By contrast, UNHCR is mandated to pursue durable solutions—return, resettlement, or local integration—for the refugees it serves. In practice, very few UNHCR registered refugees are resettled (less than 4% in 2022) and UNHCR's preferred such solution is return—the very thing that the state of Israel is determined to prevent. UNHCR is also not legally empowered to serve Palestinian refugees in UNRWA's areas of work, including Gaza.   

Israel also frequently accuses UNRWA of promoting antisemitism in its schools. This accusation centers on the fact that UNRWA teaches the curriculum of refugees' host states (also the preferred practice of UNHCR). In Gaza and the West Bank that means that UNRWA schools teach the curriculum of the Palestinian Authority (PA), which works closely with Israel. Accusations that the PA curriculum promotes hatred and intolerance have been stoked by such organizations as UN Watch and IMPACT-se, which have long demonstrated hostility to the UN, deny the applicability of international law to Palestinian refugees, and adopt dubious and unsound methodologies (including mistranslations, taking content out of context, and reviewing material that is not even taught in UNRWA schools). Moreover, these accusations willfully ignore the fact that UNRWA has a multitier curriculum review process. This includes examining all curriculum content to ensure that it aligns to UN standards and developing alternative teaching material and teacher guidance to address the small number of instances when it does not. Experts have also pointed to the lopsided and narrow obsession with Palestinian textbooks, which overlooks problems with the Israeli education system and the oppressive realities that shape Palestinian children's learning under occupation. 

Students attend a classroom at a school run by UNRWA at Amman new camp.
Students attend a classroom at a school run by UNRWA at Amman new camp also known as al Wihdat camp for Palestinian refugees, in Amman, Jordan, on February 13, 2024. REUTERS/Jehad Shelbak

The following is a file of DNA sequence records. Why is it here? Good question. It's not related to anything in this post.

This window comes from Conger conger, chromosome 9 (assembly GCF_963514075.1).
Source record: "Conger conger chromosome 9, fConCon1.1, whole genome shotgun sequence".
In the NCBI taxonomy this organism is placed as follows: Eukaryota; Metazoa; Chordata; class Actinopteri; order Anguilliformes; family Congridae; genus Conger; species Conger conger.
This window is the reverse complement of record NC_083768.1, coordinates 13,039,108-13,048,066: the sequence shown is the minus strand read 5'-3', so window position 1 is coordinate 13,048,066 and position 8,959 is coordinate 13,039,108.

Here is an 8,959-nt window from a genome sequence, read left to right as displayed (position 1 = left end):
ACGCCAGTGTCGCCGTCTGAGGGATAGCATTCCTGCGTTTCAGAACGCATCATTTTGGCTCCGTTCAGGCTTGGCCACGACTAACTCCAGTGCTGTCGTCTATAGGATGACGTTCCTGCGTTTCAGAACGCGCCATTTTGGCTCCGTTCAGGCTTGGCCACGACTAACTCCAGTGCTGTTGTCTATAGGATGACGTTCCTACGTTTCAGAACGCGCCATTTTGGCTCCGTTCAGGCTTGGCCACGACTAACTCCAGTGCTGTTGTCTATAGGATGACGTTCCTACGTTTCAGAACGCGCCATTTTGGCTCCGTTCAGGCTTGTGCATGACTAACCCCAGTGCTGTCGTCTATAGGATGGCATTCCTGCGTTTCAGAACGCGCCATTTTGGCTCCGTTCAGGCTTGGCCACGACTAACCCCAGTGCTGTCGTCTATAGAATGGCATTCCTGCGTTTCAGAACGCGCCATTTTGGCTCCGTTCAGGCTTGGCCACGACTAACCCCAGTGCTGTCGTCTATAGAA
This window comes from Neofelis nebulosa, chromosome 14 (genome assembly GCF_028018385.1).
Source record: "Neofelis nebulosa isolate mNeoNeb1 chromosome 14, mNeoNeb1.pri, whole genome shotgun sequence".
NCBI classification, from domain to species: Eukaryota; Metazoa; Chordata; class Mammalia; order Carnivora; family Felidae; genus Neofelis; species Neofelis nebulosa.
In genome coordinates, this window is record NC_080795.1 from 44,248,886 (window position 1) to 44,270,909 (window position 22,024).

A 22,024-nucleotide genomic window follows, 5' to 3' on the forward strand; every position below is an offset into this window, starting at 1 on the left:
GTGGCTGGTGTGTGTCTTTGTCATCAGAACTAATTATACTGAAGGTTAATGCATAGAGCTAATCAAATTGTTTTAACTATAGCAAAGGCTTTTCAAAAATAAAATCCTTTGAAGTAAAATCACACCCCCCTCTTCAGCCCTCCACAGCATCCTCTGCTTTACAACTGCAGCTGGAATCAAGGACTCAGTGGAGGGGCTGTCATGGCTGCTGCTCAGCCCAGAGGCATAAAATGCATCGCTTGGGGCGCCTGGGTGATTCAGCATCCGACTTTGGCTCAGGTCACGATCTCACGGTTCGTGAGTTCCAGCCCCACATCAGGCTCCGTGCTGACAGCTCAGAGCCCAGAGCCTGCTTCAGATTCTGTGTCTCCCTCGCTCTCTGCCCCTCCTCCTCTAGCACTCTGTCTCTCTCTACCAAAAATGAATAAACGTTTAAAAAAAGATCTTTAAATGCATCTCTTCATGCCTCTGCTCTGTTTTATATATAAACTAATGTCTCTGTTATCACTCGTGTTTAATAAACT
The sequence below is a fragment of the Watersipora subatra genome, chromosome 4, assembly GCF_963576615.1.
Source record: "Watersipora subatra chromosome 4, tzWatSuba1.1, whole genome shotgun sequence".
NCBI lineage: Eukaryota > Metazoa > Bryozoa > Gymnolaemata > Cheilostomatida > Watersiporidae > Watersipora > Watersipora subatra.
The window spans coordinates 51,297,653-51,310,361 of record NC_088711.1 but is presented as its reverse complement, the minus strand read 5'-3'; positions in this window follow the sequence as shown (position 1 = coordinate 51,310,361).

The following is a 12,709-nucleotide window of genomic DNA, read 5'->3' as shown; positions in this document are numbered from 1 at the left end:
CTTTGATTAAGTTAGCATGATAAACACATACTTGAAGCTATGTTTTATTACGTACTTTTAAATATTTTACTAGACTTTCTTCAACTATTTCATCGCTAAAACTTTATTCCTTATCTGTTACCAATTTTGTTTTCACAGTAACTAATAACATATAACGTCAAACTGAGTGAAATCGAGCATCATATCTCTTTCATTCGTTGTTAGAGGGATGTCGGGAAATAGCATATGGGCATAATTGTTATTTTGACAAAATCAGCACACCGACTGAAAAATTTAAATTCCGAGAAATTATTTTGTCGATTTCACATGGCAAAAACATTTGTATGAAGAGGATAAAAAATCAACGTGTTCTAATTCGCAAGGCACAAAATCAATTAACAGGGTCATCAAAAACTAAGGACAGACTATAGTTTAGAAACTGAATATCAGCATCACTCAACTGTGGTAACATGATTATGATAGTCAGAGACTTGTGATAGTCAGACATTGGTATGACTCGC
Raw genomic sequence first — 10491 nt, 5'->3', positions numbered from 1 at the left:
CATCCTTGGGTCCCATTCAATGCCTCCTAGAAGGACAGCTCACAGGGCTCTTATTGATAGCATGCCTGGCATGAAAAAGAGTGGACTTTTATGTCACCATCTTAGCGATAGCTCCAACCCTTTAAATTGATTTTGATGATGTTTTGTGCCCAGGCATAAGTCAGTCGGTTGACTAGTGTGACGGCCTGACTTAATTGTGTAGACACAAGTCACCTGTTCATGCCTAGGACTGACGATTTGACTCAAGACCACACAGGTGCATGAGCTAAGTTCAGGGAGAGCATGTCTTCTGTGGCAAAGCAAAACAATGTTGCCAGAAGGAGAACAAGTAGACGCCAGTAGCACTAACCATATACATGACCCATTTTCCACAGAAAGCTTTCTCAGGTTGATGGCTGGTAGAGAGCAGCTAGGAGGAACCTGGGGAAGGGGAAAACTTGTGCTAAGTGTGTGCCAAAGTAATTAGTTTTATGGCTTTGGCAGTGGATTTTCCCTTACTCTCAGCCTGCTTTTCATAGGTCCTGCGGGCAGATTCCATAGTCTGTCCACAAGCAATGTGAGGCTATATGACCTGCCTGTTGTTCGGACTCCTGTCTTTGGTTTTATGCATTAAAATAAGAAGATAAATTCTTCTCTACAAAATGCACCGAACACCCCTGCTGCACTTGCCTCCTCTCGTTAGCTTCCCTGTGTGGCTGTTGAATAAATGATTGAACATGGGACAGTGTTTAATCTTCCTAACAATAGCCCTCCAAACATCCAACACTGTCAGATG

Instead, then, all the evidence suggests that Israel's drive to discredit, defund, and ultimately disband UNRWA is premised on the assumption that if the agency is eliminated, so is the Palestinian refugees' right of return. This thinking underpinned a debate in the Knesset on January 4, in which speakers called for the agency to be "destroyed." It also informed a leaked Israeli Foreign Ministry plan to dismantle UNRWA in three stages: first by reporting on its alleged cooperation with Hamas, then by reducing UNRWA's operations in Gaza, and finally by transferring all its duties to the body governing the Gaza Strip after the war.  

Despite this, it appears that no thought has been given to what could replace UNRWA. The suggestion that UNHCR could take over not only is based on a flawed misunderstanding of the right of return in international law and the two agencies' mandates, but also fails to account for the fact that UNRWA educates more than half a million children, provides basic health services to almost 6 million people, and employs more than 30,000.  

Far from perpetuating the conflict and reflecting a bias toward Palestinians, UNRWA's longevity and anomalous status as a service provider reflect the failure of the parties concerned to engage in good faith, legally grounded discussions about the refugees' future. Arguably, the biggest irony in this tragic situation is the in-built mechanism to disband UNRWA: to find a just and durable solution to the Palestinian refugees' protracted crisis.  

A Palestinian girl sits on bags of flour distributed by the United Nations Relief and Works Agency.
A Palestinian girl sits on bags of flour distributed by UNRWA amid the ongoing conflict between Israel and Hamas, in Rafah, in the southern Gaza Strip, on January 29, 2024. REUTERS/Ibraheem Abu Mustafa

Anne Irfan is a historian of displacement and Lecturer in Interdisciplinary Race, Gender and Postcolonial Studies at University College London (UCL).

Jo Kelcey is an assistant professor of education in the Department of Social and Education Sciences at the Lebanese American University.